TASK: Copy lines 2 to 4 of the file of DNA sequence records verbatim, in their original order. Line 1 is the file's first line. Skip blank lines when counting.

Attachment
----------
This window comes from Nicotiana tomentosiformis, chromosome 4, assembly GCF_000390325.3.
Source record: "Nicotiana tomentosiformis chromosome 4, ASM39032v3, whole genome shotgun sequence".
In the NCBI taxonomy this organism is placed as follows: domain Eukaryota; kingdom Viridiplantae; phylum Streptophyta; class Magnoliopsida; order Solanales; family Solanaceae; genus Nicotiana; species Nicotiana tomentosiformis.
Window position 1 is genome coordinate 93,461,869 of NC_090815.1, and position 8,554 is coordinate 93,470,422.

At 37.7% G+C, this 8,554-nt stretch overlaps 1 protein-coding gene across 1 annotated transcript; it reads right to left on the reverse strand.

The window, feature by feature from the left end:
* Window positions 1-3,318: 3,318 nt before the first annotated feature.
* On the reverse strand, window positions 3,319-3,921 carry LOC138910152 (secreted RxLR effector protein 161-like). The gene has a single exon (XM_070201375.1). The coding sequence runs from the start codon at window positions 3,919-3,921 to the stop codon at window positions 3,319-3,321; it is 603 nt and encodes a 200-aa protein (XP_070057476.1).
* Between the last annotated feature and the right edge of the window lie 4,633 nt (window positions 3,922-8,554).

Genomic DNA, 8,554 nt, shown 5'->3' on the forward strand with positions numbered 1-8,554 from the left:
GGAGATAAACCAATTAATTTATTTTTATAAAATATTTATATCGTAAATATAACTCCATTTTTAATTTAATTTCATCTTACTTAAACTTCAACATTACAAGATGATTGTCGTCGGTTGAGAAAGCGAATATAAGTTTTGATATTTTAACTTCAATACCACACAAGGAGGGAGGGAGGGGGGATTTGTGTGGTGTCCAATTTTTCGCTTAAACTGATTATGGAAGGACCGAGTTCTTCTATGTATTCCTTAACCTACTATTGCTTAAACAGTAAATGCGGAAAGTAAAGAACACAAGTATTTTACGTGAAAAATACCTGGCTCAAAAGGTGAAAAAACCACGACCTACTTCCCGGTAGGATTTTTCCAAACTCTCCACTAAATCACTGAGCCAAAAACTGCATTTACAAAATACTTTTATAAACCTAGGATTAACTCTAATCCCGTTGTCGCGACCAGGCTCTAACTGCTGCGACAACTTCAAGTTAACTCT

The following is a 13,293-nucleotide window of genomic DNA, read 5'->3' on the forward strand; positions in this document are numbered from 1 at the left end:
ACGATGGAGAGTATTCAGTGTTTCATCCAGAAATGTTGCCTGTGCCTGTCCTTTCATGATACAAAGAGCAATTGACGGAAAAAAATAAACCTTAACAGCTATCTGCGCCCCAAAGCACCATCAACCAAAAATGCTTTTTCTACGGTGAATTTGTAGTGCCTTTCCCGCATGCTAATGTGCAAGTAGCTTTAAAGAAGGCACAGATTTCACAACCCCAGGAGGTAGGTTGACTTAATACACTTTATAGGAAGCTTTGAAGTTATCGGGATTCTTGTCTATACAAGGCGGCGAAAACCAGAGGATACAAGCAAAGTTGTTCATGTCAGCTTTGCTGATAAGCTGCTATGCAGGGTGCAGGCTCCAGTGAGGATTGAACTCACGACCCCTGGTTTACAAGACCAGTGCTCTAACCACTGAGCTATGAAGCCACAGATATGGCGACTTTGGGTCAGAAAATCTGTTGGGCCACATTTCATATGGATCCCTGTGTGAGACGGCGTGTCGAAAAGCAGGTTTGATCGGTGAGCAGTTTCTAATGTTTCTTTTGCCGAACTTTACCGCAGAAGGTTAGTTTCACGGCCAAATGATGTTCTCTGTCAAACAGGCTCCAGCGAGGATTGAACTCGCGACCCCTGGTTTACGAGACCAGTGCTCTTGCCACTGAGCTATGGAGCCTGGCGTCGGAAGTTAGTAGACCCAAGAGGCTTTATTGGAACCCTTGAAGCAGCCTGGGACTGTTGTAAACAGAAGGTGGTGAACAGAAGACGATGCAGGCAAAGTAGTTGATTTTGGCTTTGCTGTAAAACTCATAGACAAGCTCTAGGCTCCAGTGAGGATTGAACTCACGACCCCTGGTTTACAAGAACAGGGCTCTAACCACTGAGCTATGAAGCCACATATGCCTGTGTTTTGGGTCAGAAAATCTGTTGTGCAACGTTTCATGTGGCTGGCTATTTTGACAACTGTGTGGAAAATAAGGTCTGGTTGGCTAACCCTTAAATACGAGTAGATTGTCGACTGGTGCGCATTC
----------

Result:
Source record: "Nicotiana tomentosiformis chromosome 4, ASM39032v3, whole genome shotgun sequence".
In the NCBI taxonomy this organism is placed as follows: domain Eukaryota; kingdom Viridiplantae; phylum Streptophyta; class Magnoliopsida; order Solanales; family Solanaceae; genus Nicotiana; species Nicotiana tomentosiformis.
Window position 1 is genome coordinate 93,461,869 of NC_090815.1, and position 8,554 is coordinate 93,470,422.